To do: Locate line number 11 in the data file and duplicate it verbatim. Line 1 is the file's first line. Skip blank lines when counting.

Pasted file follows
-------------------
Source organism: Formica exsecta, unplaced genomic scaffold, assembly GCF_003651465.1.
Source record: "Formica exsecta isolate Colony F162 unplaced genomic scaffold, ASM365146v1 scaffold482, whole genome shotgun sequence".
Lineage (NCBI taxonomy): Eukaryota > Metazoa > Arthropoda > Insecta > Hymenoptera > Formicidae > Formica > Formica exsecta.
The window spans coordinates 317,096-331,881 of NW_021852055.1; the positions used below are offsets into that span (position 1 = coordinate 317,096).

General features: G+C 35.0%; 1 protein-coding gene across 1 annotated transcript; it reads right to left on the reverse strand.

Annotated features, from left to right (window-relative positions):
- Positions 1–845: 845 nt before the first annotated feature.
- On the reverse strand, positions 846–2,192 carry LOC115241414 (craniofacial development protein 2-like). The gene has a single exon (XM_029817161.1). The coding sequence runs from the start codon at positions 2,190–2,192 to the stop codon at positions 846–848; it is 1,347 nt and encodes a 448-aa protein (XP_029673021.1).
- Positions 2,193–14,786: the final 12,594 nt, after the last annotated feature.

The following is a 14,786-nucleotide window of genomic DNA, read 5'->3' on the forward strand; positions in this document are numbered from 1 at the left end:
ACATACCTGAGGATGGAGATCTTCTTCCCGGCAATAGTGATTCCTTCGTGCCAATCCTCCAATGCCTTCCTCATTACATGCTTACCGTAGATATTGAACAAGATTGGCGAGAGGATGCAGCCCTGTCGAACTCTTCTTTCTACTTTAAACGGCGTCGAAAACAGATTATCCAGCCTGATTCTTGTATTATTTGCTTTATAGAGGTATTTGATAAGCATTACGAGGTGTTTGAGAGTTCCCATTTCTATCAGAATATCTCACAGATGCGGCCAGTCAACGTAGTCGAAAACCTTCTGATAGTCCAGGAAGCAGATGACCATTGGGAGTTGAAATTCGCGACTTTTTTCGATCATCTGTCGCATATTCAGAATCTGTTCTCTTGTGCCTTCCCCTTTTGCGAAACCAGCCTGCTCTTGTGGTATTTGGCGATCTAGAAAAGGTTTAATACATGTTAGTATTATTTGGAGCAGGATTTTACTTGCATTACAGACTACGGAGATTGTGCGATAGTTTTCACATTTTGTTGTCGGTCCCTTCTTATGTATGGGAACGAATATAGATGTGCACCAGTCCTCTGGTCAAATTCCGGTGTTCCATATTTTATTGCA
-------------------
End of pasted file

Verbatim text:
ACATACCTGAGGATGGAGATCTTCTTCCCGGCAATAGTGATTCCTTCGTGCCAATCCTCCAATGCCTTCCTCATTACATGCTTACCGTAGATATTGAACAAGATTGGCGAGAGGATGCAGCCCTGTCGAACTCTTCTTTCTACTTTAAACGGCGTCGAAAACAGATTATCCAGCCTGATTCTTGTATTATTTGCTTTATAGAGGTATTTGATAAGCATTACGAGGTGTTTGAGAGTTCCCATTTCTATCAGAATATCTCACAGATGCGGCCAGTCAACGTAGTCGAAAACCTTCTGATAGTCCAGGAAGCAGATGACCATTGGGAGTTGAAATTCGCGACTTTTTTCGATCATCTGTCGCATATTCAGAATCTGTTCTCTTGTGCCTTCCCCTTTTGCGAAACCAGCCTGCTCTTGTGGTATTTGGCGATCTAGAAAAGGTTTAATACATGTTAGTATTATTTGGAGCAGGATTTTACTTGCATTACAGACTACGGAGATTGTGCGATAGTTTTCACATTTTGTTGTCGGTCCCTTCTTATGTATGGGAACGAATATAGATGTGCACCAGTCCTCTGGTCAAATTCCGGTGTTCCATATTTTATTGCA